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be made publick to the whole World, and transmitted to all succeeding Gene, rations; ushering it in with this earnest and passionate Wish, O that my Words •were now written I O that they were printed in a Book! T'hat they were graven with an Iron Ten and Lead in the Rock for ever! For I know that my Redeemer tivetb. .

And after all, Why should it be thought a Thing incredible that God should raise the Dead? Surely it is no Contradiction for the fame Body which liv'd once, to live a second time j and with God nothing, which doth not imply a Contradiction, is impossible. This indeed may seem to us a very difficult Work; yet not so difficult, but that Re who is endued with infinite Knowledge and Power may easily accomplish it. If our Bodies are convey'd to the remotest Corners of the Earth, or lodged in its most secret and darkest Chambers; yet an All-feeing Eye will ken them -3 He who is always present in all Places, to whom the Darkness aad the Light are


both alike, will have no Labour to find

them out. If they undergo great and **M* numerous Changes, and lurk under a__ '_ thousand different Forms; yet He; in whose Book all our Members are written, will certainly know them again, howsoever alter'd or disguis'd. If they be confounded and mingled with common Dust, or with one another; He, whom no Likeness can deceive, will presently discern them asunder. He\ who is subject to no Forgetfulness, will exactly remember to what Body each Particle of Dust belonged, and what Situation it had in that Body. i .

And the Power of God is as infinite as his Knowledge. We may in some measure make a Judgment of it by the visible Effects of it, the Production of the World, and all Things that are therein. All these He not only fram'd and fashioned, and dispos'd in that wonderful Order in which we behold them; but by the Word of his Power call'd them into Being out of nothing. And cannot He, who caus'd that to be which



was not, make a Thing which already hath a Being, to be what it hath been . before ? Cannot He who created, restore? Cannot He who gave Life, revive? Certainly He, who can do the greater, can do the less. If He hath already done that, which to our Conceptions appears to be the most difficult, we need not scruple to believe that he is able also to do what is easier.

All shall not obtain that happy Resurrection which Job expected; but yet all shall rife. For the Resurrection shall be as univerial as Death it self. The Just shall not be excluded, nor the Unjust excus'd from it. All sorts and Degrees of Men; High and Low, Rich and Poor, the Learned and Unlearned, the Bond and Free, the Civiliz'd and the Barbarians, who were levell'd by the Grave, shall arise out of it too, without any other Marks of Distinction, than what for their good or evil Works shall be flx'd upon them. All Ages and Generations past, present and to come; those who lie under our Feet, and we who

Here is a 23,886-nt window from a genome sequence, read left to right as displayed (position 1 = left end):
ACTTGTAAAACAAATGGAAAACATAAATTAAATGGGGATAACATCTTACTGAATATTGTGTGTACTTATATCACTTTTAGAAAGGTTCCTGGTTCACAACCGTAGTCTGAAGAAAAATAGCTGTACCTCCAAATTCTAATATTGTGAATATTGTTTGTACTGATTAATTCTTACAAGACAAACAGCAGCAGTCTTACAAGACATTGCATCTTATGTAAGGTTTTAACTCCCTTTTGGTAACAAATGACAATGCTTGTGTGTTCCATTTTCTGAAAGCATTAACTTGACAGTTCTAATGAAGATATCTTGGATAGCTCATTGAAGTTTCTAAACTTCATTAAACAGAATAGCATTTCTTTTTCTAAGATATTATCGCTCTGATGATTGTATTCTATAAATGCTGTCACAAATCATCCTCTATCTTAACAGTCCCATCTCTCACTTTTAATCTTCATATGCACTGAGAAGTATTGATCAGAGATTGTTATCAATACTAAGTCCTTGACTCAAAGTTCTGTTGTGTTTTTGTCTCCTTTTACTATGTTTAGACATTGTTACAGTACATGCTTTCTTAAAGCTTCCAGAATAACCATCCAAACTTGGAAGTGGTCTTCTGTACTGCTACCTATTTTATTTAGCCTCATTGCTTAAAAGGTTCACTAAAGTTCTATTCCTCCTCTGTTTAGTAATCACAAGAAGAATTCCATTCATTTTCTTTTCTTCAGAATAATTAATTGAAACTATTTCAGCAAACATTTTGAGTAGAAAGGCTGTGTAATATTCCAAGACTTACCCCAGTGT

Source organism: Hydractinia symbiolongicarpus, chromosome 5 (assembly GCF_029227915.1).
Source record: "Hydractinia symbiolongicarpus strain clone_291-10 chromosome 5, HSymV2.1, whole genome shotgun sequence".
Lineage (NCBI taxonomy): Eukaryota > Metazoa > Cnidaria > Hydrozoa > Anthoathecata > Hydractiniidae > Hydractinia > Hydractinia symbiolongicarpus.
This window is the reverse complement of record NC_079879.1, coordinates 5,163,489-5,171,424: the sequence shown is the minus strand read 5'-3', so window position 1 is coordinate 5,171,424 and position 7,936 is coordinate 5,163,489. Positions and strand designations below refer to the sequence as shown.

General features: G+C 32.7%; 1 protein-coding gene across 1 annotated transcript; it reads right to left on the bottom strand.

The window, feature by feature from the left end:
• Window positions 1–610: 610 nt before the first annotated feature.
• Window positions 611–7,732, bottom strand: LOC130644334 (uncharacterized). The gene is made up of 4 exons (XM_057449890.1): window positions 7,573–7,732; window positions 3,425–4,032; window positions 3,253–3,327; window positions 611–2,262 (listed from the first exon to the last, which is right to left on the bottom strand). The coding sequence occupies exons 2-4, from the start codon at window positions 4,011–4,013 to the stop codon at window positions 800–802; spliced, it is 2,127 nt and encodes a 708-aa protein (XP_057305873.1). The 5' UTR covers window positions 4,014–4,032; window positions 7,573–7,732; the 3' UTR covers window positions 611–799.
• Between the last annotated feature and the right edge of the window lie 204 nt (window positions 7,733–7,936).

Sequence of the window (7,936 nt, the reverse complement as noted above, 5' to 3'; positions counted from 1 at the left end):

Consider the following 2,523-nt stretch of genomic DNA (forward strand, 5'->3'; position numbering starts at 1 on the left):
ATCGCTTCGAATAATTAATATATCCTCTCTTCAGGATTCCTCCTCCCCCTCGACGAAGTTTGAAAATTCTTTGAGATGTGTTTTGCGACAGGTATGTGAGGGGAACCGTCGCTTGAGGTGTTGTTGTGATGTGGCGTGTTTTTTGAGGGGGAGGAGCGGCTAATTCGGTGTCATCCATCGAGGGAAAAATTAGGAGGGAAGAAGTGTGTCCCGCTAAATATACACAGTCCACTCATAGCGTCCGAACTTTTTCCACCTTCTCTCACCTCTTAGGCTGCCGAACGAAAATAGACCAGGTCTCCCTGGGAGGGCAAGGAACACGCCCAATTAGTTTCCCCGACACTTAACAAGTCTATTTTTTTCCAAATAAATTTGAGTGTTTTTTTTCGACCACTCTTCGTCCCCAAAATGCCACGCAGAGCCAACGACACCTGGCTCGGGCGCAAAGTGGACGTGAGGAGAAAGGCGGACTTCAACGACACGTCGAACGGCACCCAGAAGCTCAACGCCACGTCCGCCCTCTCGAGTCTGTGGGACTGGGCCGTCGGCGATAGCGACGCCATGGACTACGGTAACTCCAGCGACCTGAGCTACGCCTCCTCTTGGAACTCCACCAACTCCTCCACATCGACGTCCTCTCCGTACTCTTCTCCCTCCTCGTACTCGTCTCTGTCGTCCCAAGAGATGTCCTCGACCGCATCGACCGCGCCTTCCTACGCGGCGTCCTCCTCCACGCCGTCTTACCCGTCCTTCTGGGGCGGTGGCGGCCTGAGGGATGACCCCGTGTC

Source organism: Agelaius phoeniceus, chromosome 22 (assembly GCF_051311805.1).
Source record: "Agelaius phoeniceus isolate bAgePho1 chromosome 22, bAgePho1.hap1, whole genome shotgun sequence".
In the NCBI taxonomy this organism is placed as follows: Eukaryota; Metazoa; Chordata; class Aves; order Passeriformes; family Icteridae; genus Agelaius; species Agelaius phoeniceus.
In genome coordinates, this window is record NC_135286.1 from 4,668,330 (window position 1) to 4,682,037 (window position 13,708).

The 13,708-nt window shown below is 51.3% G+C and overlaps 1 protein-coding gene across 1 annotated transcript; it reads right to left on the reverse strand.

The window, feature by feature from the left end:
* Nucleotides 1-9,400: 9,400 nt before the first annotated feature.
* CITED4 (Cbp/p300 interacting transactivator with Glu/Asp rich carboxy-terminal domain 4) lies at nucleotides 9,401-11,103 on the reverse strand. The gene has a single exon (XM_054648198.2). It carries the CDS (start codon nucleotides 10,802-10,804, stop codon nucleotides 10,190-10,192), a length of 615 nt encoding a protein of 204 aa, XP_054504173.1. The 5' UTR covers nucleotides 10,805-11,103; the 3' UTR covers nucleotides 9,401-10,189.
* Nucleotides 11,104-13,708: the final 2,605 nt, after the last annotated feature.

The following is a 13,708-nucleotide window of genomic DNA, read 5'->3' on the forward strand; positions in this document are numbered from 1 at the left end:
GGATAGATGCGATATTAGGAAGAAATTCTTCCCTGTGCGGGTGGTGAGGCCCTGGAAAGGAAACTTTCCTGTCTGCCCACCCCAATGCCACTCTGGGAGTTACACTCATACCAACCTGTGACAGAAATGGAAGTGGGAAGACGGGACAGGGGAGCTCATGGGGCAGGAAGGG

walk over them, and they who shall

walk over us, shall all meet Alive in one |£-M* general Assembly. They who have been _ * ,. laid up in the Heart of the Earth, and they who have been buried in the Deeps of the Sea, and they who have been devoured by wild Beasts, and they who have been burnt with Fire, whose Smoke hath been driven by the sour Winds j shall all stand upon their Feet together, an exceeding great Army, an innumerable Company of all Nations and Languages, even all the Sons and Daughters of Adam that ever departed this Life, from the Beginning to the End of the World.

They indeed who shall be found Living at our Lord's coming, shall not rife, because they shall not dye; but they shall undergo a sudden Change equivalent to a Resurrection. This Mystery St. Paul hath shew'd us, that we shall not all Sleep, but we mall all be changed in a Moment, in the Twinkling of an Eye, at the last Trump.


r? Many useful Inferences might be

se*_mi drawn from what hath been said; I shall ii. at this Time mention only two pr three. And, \

First, The Consideration of a future Resurrection is of special Use to support and refresh our Spirits under all Calamities and Afflictions, as it gives us Ground to hope for Deliverance in this Life, or for an ample Compensation in the next. For He who can restore a dead Man to Life, can undoubtedly restore a living Man to Health, Riches or Honour. If our Affairs be to appearance never so desperate, they may be retriev'd by Him who can open our Graves, and command our dry Bones to live. But however it may please God to deal with us at present, we may assure our selves, that our Afflictions shall at last have a blessed and joyful Issue. The Day of Retribution shall more than make us amends; and the Heaviness of our Cross, if borne with Patience, shall add Weight to our Crown. This Flesh shall be purged from its Drols in the Furnace of Affliction; and having


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